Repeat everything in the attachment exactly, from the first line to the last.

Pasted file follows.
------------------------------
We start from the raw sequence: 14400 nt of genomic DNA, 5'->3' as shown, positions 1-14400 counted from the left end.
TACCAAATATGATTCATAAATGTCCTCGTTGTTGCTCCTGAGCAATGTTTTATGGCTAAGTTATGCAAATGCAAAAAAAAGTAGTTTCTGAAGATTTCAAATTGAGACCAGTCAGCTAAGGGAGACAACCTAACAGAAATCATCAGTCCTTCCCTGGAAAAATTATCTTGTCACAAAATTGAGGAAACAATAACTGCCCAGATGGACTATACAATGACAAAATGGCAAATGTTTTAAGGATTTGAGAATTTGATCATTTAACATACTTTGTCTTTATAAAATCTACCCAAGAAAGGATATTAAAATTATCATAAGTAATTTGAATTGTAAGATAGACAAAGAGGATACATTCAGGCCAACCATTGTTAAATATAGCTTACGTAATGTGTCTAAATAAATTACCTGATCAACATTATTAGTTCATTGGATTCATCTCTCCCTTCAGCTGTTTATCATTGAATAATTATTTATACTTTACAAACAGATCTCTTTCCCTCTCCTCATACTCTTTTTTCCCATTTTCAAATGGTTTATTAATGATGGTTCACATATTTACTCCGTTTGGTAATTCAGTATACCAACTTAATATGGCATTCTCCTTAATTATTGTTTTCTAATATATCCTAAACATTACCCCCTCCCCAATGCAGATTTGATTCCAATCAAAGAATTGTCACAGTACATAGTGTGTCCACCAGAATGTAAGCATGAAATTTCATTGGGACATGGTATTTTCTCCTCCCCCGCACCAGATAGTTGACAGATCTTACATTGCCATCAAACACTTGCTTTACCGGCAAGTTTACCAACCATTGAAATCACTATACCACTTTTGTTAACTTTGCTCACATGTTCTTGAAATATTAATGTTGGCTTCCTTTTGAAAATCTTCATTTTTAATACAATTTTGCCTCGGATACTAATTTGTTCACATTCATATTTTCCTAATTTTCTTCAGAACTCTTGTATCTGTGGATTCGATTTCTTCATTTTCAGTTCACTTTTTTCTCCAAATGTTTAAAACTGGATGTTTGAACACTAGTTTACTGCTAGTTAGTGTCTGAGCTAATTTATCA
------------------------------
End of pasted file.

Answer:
We start from the raw sequence: 14400 nt of genomic DNA, 5'->3' as shown, positions 1-14400 counted from the left end.
TACCAAATATGATTCATAAATGTCCTCGTTGTTGCTCCTGAGCAATGTTTTATGGCTAAGTTATGCAAATGCAAAAAAAAGTAGTTTCTGAAGATTTCAAATTGAGACCAGTCAGCTAAGGGAGACAACCTAACAGAAATCATCAGTCCTTCCCTGGAAAAATTATCTTGTCACAAAATTGAGGAAACAATAACTGCCCAGATGGACTATACAATGACAAAATGGCAAATGTTTTAAGGATTTGAGAATTTGATCATTTAACATACTTTGTCTTTATAAAATCTACCCAAGAAAGGATATTAAAATTATCATAAGTAATTTGAATTGTAAGATAGACAAAGAGGATACATTCAGGCCAACCATTGTTAAATATAGCTTACGTAATGTGTCTAAATAAATTACCTGATCAACATTATTAGTTCATTGGATTCATCTCTCCCTTCAGCTGTTTATCATTGAATAATTATTTATACTTTACAAACAGATCTCTTTCCCTCTCCTCATACTCTTTTTTCCCATTTTCAAATGGTTTATTAATGATGGTTCACATATTTACTCCGTTTGGTAATTCAGTATACCAACTTAATATGGCATTCTCCTTAATTATTGTTTTCTAATATATCCTAAACATTACCCCCTCCCCAATGCAGATTTGATTCCAATCAAAGAATTGTCACAGTACATAGTGTGTCCACCAGAATGTAAGCATGAAATTTCATTGGGACATGGTATTTTCTCCTCCCCCGCACCAGATAGTTGACAGATCTTACATTGCCATCAAACACTTGCTTTACCGGCAAGTTTACCAACCATTGAAATCACTATACCACTTTTGTTAACTTTGCTCACATGTTCTTGAAATATTAATGTTGGCTTCCTTTTGAAAATCTTCATTTTTAATACAATTTTGCCTCGGATACTAATTTGTTCACATTCATATTTTCCTAATTTTCTTCAGAACTCTTGTATCTGTGGATTCGATTTCTTCATTTTCAGTTCACTTTTTTCTCCAAATGTTTAAAACTGGATGTTTGAACACTAGTTTACTGCTAGTTAGTGTCTGAGCTAATTTATCA